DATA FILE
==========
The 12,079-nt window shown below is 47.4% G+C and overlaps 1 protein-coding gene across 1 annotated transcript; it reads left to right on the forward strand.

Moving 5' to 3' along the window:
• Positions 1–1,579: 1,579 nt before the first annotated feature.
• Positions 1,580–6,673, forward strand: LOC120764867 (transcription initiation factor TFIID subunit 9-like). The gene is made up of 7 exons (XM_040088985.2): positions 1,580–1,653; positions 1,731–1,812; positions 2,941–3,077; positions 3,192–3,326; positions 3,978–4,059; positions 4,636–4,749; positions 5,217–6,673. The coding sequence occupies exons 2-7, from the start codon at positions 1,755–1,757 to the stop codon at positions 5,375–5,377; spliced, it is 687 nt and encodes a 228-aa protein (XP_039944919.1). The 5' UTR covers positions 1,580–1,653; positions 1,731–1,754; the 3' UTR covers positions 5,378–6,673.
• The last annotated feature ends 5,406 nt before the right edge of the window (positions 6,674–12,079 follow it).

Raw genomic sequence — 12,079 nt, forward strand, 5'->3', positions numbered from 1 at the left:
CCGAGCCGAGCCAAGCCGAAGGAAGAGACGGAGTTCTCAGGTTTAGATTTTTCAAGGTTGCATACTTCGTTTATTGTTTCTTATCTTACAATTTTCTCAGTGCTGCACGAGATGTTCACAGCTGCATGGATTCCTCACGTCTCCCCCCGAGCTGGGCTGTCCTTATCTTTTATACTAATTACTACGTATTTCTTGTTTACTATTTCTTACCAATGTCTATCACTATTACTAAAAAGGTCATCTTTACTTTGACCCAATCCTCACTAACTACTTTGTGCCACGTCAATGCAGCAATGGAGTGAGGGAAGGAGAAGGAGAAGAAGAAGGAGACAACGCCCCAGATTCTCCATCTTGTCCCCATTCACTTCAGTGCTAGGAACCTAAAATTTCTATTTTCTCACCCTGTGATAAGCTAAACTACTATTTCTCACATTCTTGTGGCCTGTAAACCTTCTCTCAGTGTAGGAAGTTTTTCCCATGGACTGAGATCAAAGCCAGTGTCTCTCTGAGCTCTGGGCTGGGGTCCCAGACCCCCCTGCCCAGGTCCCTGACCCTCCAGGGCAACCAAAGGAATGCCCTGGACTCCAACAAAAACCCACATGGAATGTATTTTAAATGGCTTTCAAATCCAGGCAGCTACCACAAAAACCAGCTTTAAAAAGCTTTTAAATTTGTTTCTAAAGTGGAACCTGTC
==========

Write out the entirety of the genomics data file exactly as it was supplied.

The 12,079-nt window shown below is 47.4% G+C and overlaps 1 protein-coding gene across 1 annotated transcript; it reads left to right on the forward strand.

Moving 5' to 3' along the window:
• Positions 1–1,579: 1,579 nt before the first annotated feature.
• Positions 1,580–6,673, forward strand: LOC120764867 (transcription initiation factor TFIID subunit 9-like). The gene is made up of 7 exons (XM_040088985.2): positions 1,580–1,653; positions 1,731–1,812; positions 2,941–3,077; positions 3,192–3,326; positions 3,978–4,059; positions 4,636–4,749; positions 5,217–6,673. The coding sequence occupies exons 2-7, from the start codon at positions 1,755–1,757 to the stop codon at positions 5,375–5,377; spliced, it is 687 nt and encodes a 228-aa protein (XP_039944919.1). The 5' UTR covers positions 1,580–1,653; positions 1,731–1,754; the 3' UTR covers positions 5,378–6,673.
• The last annotated feature ends 5,406 nt before the right edge of the window (positions 6,674–12,079 follow it).

Raw genomic sequence — 12,079 nt, forward strand, 5'->3', positions numbered from 1 at the left:
CCGAGCCGAGCCAAGCCGAAGGAAGAGACGGAGTTCTCAGGTTTAGATTTTTCAAGGTTGCATACTTCGTTTATTGTTTCTTATCTTACAATTTTCTCAGTGCTGCACGAGATGTTCACAGCTGCATGGATTCCTCACGTCTCCCCCCGAGCTGGGCTGTCCTTATCTTTTATACTAATTACTACGTATTTCTTGTTTACTATTTCTTACCAATGTCTATCACTATTACTAAAAAGGTCATCTTTACTTTGACCCAATCCTCACTAACTACTTTGTGCCACGTCAATGCAGCAATGGAGTGAGGGAAGGAGAAGGAGAAGAAGAAGGAGACAACGCCCCAGATTCTCCATCTTGTCCCCATTCACTTCAGTGCTAGGAACCTAAAATTTCTATTTTCTCACCCTGTGATAAGCTAAACTACTATTTCTCACATTCTTGTGGCCTGTAAACCTTCTCTCAGTGTAGGAAGTTTTTCCCATGGACTGAGATCAAAGCCAGTGTCTCTCTGAGCTCTGGGCTGGGGTCCCAGACCCCCCTGCCCAGGTCCCTGACCCTCCAGGGCAACCAAAGGAATGCCCTGGACTCCAACAAAAACCCACATGGAATGTATTTTAAATGGCTTTCAAATCCAGGCAGCTACCACAAAAACCAGCTTTAAAAAGCTTTTAAATTTGTTTCTAAAGTGGAACCTGTC